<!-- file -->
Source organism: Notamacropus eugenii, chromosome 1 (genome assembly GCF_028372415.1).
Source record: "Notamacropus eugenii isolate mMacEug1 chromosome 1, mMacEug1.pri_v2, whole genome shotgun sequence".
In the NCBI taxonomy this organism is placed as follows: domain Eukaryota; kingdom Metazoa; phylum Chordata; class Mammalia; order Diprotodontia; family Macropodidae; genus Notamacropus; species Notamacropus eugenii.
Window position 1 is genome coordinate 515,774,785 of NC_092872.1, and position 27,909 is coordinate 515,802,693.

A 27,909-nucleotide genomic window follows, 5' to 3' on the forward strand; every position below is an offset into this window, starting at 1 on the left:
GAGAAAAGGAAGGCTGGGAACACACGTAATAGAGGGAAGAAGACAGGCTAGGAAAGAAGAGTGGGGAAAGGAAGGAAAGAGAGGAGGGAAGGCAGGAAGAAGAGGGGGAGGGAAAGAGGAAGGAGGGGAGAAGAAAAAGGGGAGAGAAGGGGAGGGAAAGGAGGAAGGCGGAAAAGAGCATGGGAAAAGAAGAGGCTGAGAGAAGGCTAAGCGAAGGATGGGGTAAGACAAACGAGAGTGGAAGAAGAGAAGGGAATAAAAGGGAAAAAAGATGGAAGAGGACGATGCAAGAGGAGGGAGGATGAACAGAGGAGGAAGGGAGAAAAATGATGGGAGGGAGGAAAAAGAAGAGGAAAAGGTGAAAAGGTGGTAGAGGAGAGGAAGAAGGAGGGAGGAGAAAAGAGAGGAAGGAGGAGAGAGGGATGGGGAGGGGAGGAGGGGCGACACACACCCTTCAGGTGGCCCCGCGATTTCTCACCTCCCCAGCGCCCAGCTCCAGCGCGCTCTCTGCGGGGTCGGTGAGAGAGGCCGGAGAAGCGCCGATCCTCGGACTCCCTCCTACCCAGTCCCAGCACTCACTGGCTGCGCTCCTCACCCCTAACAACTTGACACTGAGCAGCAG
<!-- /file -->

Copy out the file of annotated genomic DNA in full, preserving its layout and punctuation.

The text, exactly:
Source organism: Notamacropus eugenii, chromosome 1 (genome assembly GCF_028372415.1).
Source record: "Notamacropus eugenii isolate mMacEug1 chromosome 1, mMacEug1.pri_v2, whole genome shotgun sequence".
In the NCBI taxonomy this organism is placed as follows: domain Eukaryota; kingdom Metazoa; phylum Chordata; class Mammalia; order Diprotodontia; family Macropodidae; genus Notamacropus; species Notamacropus eugenii.
Window position 1 is genome coordinate 515,774,785 of NC_092872.1, and position 27,909 is coordinate 515,802,693.

A 27,909-nucleotide genomic window follows, 5' to 3' on the forward strand; every position below is an offset into this window, starting at 1 on the left:
GAGAAAAGGAAGGCTGGGAACACACGTAATAGAGGGAAGAAGACAGGCTAGGAAAGAAGAGTGGGGAAAGGAAGGAAAGAGAGGAGGGAAGGCAGGAAGAAGAGGGGGAGGGAAAGAGGAAGGAGGGGAGAAGAAAAAGGGGAGAGAAGGGGAGGGAAAGGAGGAAGGCGGAAAAGAGCATGGGAAAAGAAGAGGCTGAGAGAAGGCTAAGCGAAGGATGGGGTAAGACAAACGAGAGTGGAAGAAGAGAAGGGAATAAAAGGGAAAAAAGATGGAAGAGGACGATGCAAGAGGAGGGAGGATGAACAGAGGAGGAAGGGAGAAAAATGATGGGAGGGAGGAAAAAGAAGAGGAAAAGGTGAAAAGGTGGTAGAGGAGAGGAAGAAGGAGGGAGGAGAAAAGAGAGGAAGGAGGAGAGAGGGATGGGGAGGGGAGGAGGGGCGACACACACCCTTCAGGTGGCCCCGCGATTTCTCACCTCCCCAGCGCCCAGCTCCAGCGCGCTCTCTGCGGGGTCGGTGAGAGAGGCCGGAGAAGCGCCGATCCTCGGACTCCCTCCTACCCAGTCCCAGCACTCACTGGCTGCGCTCCTCACCCCTAACAACTTGACACTGAGCAGCAG